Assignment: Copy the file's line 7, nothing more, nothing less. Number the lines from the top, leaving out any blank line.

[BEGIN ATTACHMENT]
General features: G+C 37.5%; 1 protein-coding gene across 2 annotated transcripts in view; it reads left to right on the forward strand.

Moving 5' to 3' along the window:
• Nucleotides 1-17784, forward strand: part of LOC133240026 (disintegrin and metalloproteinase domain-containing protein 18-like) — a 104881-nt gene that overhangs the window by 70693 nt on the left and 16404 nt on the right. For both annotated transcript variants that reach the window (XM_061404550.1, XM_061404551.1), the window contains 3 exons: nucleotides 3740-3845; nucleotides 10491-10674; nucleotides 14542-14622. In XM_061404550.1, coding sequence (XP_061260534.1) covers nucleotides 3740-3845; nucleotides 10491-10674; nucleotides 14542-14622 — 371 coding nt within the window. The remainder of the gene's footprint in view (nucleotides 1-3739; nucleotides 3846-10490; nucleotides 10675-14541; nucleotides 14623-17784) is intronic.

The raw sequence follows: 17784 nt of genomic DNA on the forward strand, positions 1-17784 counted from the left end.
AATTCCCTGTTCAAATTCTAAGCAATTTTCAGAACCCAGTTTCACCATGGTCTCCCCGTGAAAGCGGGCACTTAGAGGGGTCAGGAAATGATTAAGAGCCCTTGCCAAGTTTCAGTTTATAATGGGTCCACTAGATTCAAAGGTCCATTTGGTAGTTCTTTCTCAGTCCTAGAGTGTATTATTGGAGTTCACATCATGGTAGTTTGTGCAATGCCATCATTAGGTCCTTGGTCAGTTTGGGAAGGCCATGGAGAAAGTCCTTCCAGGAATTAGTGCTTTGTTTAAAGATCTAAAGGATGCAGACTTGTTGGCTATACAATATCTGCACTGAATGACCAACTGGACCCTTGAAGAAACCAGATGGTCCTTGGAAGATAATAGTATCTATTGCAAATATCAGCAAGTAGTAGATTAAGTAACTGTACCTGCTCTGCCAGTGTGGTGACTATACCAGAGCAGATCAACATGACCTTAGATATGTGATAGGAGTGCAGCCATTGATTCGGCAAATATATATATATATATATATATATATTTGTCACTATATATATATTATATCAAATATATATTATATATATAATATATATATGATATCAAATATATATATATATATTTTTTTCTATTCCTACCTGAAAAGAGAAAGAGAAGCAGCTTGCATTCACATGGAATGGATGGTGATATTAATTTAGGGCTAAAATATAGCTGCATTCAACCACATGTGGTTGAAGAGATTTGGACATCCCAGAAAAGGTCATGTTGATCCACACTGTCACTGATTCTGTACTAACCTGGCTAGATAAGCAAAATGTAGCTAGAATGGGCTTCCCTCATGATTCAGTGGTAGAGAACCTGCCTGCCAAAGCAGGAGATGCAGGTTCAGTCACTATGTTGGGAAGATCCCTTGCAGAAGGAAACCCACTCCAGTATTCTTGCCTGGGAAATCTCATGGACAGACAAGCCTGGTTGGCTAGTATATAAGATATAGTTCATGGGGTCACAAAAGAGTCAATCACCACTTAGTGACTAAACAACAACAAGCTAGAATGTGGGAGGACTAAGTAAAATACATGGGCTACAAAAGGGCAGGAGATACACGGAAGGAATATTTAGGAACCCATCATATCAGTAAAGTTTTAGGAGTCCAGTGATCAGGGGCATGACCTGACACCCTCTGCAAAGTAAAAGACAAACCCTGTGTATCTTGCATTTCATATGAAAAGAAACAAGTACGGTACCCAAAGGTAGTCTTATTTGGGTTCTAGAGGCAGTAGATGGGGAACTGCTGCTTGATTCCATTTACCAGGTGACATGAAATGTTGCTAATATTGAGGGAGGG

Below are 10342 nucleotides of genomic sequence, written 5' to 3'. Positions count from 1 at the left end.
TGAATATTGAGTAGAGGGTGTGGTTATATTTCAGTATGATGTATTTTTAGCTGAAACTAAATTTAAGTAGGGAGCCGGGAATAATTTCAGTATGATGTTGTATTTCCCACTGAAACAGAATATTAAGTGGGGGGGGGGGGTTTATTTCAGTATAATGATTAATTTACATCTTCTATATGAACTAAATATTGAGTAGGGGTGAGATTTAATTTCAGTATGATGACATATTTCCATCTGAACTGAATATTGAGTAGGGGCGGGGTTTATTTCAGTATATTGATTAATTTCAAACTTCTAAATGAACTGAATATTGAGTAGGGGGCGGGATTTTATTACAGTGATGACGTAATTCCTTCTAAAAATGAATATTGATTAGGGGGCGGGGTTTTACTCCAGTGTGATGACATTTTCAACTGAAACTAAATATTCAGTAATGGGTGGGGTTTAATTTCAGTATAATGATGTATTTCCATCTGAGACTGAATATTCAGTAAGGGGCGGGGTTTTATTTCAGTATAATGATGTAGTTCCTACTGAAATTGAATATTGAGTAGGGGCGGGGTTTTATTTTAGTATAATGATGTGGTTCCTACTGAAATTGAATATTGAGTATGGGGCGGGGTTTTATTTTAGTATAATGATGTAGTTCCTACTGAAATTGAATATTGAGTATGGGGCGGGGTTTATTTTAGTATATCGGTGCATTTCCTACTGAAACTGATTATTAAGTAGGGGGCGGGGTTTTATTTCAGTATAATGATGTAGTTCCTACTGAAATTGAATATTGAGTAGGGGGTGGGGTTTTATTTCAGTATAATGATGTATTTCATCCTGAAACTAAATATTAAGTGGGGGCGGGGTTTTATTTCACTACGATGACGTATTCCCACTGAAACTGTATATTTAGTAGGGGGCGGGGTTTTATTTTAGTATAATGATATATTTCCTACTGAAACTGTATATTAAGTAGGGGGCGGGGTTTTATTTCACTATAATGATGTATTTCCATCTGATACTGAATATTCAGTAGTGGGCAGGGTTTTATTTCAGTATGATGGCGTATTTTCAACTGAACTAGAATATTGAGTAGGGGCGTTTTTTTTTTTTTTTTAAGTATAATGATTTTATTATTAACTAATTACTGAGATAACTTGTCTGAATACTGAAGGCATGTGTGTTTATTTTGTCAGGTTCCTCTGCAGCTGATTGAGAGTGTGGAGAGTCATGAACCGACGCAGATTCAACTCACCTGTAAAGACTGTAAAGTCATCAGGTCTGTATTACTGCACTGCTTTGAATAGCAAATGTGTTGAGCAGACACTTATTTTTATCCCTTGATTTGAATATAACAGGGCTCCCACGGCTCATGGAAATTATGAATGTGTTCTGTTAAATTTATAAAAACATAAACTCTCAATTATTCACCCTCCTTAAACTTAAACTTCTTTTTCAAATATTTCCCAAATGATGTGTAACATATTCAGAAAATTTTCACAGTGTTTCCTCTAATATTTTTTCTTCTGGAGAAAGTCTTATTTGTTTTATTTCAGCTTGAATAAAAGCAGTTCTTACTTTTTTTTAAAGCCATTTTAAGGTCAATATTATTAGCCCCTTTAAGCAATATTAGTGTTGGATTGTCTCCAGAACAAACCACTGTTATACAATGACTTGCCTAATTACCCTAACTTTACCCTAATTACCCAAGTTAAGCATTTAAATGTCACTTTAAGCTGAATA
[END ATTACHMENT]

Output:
TGAATATTGAGTAGAGGGTGTGGTTATATTTCAGTATGATGTATTTTTAGCTGAAACTAAATTTAAGTAGGGAGCCGGGAATAATTTCAGTATGATGTTGTATTTCCCACTGAAACAGAATATTAAGTGGGGGGGGGGGGTTTATTTCAGTATAATGATTAATTTACATCTTCTATATGAACTAAATATTGAGTAGGGGTGAGATTTAATTTCAGTATGATGACATATTTCCATCTGAACTGAATATTGAGTAGGGGCGGGGTTTATTTCAGTATATTGATTAATTTCAAACTTCTAAATGAACTGAATATTGAGTAGGGGGCGGGATTTTATTACAGTGATGACGTAATTCCTTCTAAAAATGAATATTGATTAGGGGGCGGGGTTTTACTCCAGTGTGATGACATTTTCAACTGAAACTAAATATTCAGTAATGGGTGGGGTTTAATTTCAGTATAATGATGTATTTCCATCTGAGACTGAATATTCAGTAAGGGGCGGGGTTTTATTTCAGTATAATGATGTAGTTCCTACTGAAATTGAATATTGAGTAGGGGCGGGGTTTTATTTTAGTATAATGATGTGGTTCCTACTGAAATTGAATATTGAGTATGGGGCGGGGTTTTATTTTAGTATAATGATGTAGTTCCTACTGAAATTGAATATTGAGTATGGGGCGGGGTTTATTTTAGTATATCGGTGCATTTCCTACTGAAACTGATTATTAAGTAGGGGGCGGGGTTTTATTTCAGTATAATGATGTAGTTCCTACTGAAATTGAATATTGAGTAGGGGGTGGGGTTTTATTTCAGTATAATGATGTATTTCATCCTGAAACTAAATATTAAGTGGGGGCGGGGTTTTATTTCACTACGATGACGTATTCCCACTGAAACTGTATATTTAGTAGGGGGCGGGGTTTTATTTTAGTATAATGATATATTTCCTACTGAAACTGTATATTAAGTAGGGGGCGGGGTTTTATTTCACTATAATGATGTATTTCCATCTGATACTGAATATTCAGTAGTGGGCAGGGTTTTATTTCAGTATGATGGCGTATTTTCAACTGAACTAGAATATTGAGTAGGGGCGTTTTTTTTTTTTTTTTAAGTATAATGATTTTATTATTAACTAATTACTGAGATAACTTGTCTGAATACTGAAGGCATGTGTGTTTATTTTGTCAGGTTCCTCTGCAGCTGATTGAGAGTGTGGAGAGTCATGAACCGACGCAGATTCAACTCACCTGTAAAGACTGTAAAGTCATCAGGTCTGTATTACTGCACTGCTTTGAATAGCAAATGTGTTGAGCAGACACTTATTTTTATCCCTTGATTTGAATATAACAGGGCTCCCACGGCTCATGGAAATTATGAATGTGTTCTGTTAAATTTATAAAAACATAAACTCTCAATTATTCACCCTCCTTAAACTTAAACTTCTTTTTCAAATATTTCCCAAATGATGTGTAACATATTCAGAAAATTTTCACAGTGTTTCCTCTAATATTTTTTCTTCTGGAGAAAGTCTTATTTGTTTTATTTCAGCTTGAATAAAAGCAGTTCTTACTTTTTTTTAAAGCCATTTTAAGGTCAATATTATTAGCCCCTTTAAGCAATATTAGTGTTGGATTGTCTCCAGAACAAACCACTGTTATACAATGACTTGCCTAATTACCCTAACTTTACCCTAATTACCCAAGTTAAGCATTTAAATGTCACTTTAAGCTGAATA